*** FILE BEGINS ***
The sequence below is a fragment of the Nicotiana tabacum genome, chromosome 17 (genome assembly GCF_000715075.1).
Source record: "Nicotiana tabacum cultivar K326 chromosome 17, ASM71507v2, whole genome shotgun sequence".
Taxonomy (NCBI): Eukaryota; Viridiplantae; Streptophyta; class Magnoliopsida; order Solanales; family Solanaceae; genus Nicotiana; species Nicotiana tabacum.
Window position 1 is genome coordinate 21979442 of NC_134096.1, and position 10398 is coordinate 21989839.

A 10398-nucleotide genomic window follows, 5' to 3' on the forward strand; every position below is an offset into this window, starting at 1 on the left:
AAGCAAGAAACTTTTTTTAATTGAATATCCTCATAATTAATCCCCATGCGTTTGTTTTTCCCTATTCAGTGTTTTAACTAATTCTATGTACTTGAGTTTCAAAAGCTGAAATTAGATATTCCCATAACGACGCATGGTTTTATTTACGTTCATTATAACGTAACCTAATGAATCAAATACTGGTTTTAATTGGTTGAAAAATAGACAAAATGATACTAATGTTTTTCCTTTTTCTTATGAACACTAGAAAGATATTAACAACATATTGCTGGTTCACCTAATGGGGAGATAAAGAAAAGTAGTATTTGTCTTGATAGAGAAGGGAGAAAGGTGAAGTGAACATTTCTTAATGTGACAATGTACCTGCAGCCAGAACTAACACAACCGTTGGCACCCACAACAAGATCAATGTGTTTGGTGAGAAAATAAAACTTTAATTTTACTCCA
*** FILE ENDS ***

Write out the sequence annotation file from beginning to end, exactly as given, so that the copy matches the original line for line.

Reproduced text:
The sequence below is a fragment of the Nicotiana tabacum genome, chromosome 17 (genome assembly GCF_000715075.1).
Source record: "Nicotiana tabacum cultivar K326 chromosome 17, ASM71507v2, whole genome shotgun sequence".
Taxonomy (NCBI): Eukaryota; Viridiplantae; Streptophyta; class Magnoliopsida; order Solanales; family Solanaceae; genus Nicotiana; species Nicotiana tabacum.
Window position 1 is genome coordinate 21979442 of NC_134096.1, and position 10398 is coordinate 21989839.

A 10398-nucleotide genomic window follows, 5' to 3' on the forward strand; every position below is an offset into this window, starting at 1 on the left:
AAGCAAGAAACTTTTTTTAATTGAATATCCTCATAATTAATCCCCATGCGTTTGTTTTTCCCTATTCAGTGTTTTAACTAATTCTATGTACTTGAGTTTCAAAAGCTGAAATTAGATATTCCCATAACGACGCATGGTTTTATTTACGTTCATTATAACGTAACCTAATGAATCAAATACTGGTTTTAATTGGTTGAAAAATAGACAAAATGATACTAATGTTTTTCCTTTTTCTTATGAACACTAGAAAGATATTAACAACATATTGCTGGTTCACCTAATGGGGAGATAAAGAAAAGTAGTATTTGTCTTGATAGAGAAGGGAGAAAGGTGAAGTGAACATTTCTTAATGTGACAATGTACCTGCAGCCAGAACTAACACAACCGTTGGCACCCACAACAAGATCAATGTGTTTGGTGAGAAAATAAAACTTTAATTTTACTCCA